I want to call a method which returns a value every few seconds. I have tried using a Timer with elapsedEventandler, but the return type of the method is void in this case. I have used the TimerTask class to perform the same task in Java.

I want it to be in .NET 2.0 as I'm using Visual Studio 2005.

Below is the program I'm having trouble with. I tried to use an anonymous method, but the value of response in this case does not exist outside the anonymous method:

public static string Run(string address)
{                     
    string response = "A";
    Timer t = new Timer();
    t.Elapsed += delegate 
    {                         
        response = callURL(address);
        console.writeln(response);
        // The actual response value is printed here                
    };          
    t.Interval = 3000;
    t.Start();                      
    Console.WriteLine("response string is " + response);
    // response string is A

    return response;
}

public static string callURL(string address)
{
    className sig = new ClassName(); 
    String responseBody = sig.getURL(address);

    return responseBody;
}

How do I get the value of response in the Run method and send it to the caller of the Run method?

  • 2
    Return it to where? The timer can kick off your method, but no one will be invoking it directly to receive it's result. – James Michael Hare May 16 '12 at 20:15
  • Is it invoke this method every 5 seconds, or only invoke it every 5 seconds after returning? I.E, can invocations stack if they take too long? – Tejs May 16 '12 at 20:17
  • @james: it returns to the caller from another class. – Bharath May 16 '12 at 20:17
  • @DanielA.White: what do you mean by a method can only return twice – Bharath May 16 '12 at 20:21
  • The main point I think you're missing, though, is that the other class has already released control of the method. The timer runs on a different thread. – James Michael Hare May 16 '12 at 20:21
up vote 8 down vote accepted

You could have your caller give the class with the timer a callback delegate to pass back the value.

public class YourClass
{
    public static void Run(string address, Action<string> callback)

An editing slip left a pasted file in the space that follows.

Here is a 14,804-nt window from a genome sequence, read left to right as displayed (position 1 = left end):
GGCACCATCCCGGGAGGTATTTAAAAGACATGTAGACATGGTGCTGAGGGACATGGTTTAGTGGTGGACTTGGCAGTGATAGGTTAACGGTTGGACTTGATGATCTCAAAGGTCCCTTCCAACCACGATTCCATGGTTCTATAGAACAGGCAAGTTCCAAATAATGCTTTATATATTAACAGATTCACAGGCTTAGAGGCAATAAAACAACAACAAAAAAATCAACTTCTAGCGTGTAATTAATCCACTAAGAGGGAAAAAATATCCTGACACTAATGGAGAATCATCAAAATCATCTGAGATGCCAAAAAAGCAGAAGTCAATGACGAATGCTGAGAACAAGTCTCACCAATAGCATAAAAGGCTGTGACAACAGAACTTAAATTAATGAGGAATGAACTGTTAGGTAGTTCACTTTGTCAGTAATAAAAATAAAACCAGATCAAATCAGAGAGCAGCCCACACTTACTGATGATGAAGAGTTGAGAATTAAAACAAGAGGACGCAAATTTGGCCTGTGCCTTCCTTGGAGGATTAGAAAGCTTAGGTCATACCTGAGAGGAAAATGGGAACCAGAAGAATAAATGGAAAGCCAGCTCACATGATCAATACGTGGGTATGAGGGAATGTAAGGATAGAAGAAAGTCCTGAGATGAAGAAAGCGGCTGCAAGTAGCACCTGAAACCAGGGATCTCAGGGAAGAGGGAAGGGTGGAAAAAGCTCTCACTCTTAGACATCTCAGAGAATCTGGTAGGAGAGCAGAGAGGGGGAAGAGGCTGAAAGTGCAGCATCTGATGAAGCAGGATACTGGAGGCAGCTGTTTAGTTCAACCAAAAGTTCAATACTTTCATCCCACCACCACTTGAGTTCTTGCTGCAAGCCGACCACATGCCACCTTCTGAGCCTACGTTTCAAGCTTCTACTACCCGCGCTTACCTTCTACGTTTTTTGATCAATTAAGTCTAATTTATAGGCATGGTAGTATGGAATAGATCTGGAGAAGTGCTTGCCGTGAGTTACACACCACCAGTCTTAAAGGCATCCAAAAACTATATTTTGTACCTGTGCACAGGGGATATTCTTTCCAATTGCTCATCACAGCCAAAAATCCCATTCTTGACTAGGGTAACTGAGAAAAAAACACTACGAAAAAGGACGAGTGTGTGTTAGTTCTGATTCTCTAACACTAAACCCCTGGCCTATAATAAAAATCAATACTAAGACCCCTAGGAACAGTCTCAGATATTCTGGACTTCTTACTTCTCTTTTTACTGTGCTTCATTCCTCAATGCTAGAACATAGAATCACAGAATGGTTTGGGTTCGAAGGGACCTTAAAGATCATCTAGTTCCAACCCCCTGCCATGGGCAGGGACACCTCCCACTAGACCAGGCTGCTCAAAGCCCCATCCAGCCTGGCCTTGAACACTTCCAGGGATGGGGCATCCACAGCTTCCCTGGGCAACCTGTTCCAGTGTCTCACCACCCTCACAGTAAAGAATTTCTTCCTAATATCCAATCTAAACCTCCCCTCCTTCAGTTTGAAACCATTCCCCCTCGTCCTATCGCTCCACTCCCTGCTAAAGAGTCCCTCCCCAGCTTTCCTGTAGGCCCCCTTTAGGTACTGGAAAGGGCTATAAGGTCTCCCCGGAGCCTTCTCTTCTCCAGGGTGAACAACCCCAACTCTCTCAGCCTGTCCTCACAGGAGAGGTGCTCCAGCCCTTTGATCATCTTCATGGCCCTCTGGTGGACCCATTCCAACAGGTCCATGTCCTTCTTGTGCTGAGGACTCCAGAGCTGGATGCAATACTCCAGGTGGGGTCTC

{                     
        Timer t = new Timer();
        t.Elapsed += delegate {                         
            var response = callURL(address);

            callback(response);
        };          
        t.Interval = 3000;
        t.Start();
    }
}

public class OtherClass
{
    public void ProcessResponse(string response)
    {
         // do whatever you want here to handle the response...
         // you can write it out, store in a queue, put in a member, etc.
    }

    public void StartItUp()
    {
         YourClass.Run("http://wwww.somewhere.net", ProcessResponse);
    }
}

UPDATE: If you want the caller (OtherClass) to be able to cancel the timer, you could simply change from an Action<string> to a Func<string, bool> and have the caller (OtherClass) return a bool on whether to stop the timer or not...

public class YourClass
{
    public static void Run(string address, Func<string, bool> callback)
    {                     
        Timer t = new Timer();
        t.Elapsed += delegate {                         
            var response = callURL(address);

            // if callback returns false, cancel timer
            if(!callback(response))
            {
                t.Stop();
            }
        };          
        t.Interval = 3000;
        t.Start();
    }
}

public class OtherClass
{
    public bool ProcessResponse(string response)
    {
         // do whatever you want here to handle the response...
         // you can write it out, store in a queue, put in a member, etc.
         // check result to see if it's a certain value...
         // if it should keep going, return true, otherwise return false
    }

    public void StartItUp()
    {
         YourClass.Run("http://wwww.somewhere.net", ProcessResponse);
    }
}
  • wow james michael hare.. that was quick and awesome. thank you. :) – Bharath May 16 '12 at 20:37
  • Anytime! You'll still have to write the code to handle your responses, of course, but that at least gives you the framework... – James Michael Hare May 16 '12 at 20:38
  • i was so lost from yesterday. The rest should not be a problem i guess. this was the main thing. i was trying to convert code from java to c#. and i was so lost here. – Bharath May 16 '12 at 20:39
  • one quick question. how do i stop the timer inside the anonymous method? – Bharath May 16 '12 at 20:46
  • @Bharath: when do you want to stop it? Do you want to stop it after the first item? After you retrieve a particular result? After X minutes? – James Michael Hare May 16 '12 at 20:48

Create a Thread and make the thread call the method you want and give a sleep time to the thread for 5 seconds:

Thread loopThread = new Thread(new ThreadStart(this.MainLoop));
loopThread.Start();

private void MainLoop()
{
     while(true)
     {
         // Do stuff
         Thread.Sleep(5000);
     }
}
  • is it not possible to do it using Timers? i want the method called by the thread, in this case MainLoop to return a value. – Bharath May 16 '12 at 20:20
  • 2
    Sorry, I'm an insomniac, I hate Sleep() :-) – James Michael Hare May 16 '12 at 20:21
  • using Threads is a cleaner way, as you will not halt your whole system with timers ? – tmjam May 16 '12 at 20:25
  • 2
    Timers use threads behind the scenes. – James Michael Hare May 16 '12 at 20:34
  • @James: Thank you sir, after doing a bit of research and this post stackoverflow.com/questions/1091710/…. I agree Timmers are useful in some places as in this case – tmjam May 17 '12 at 2:51

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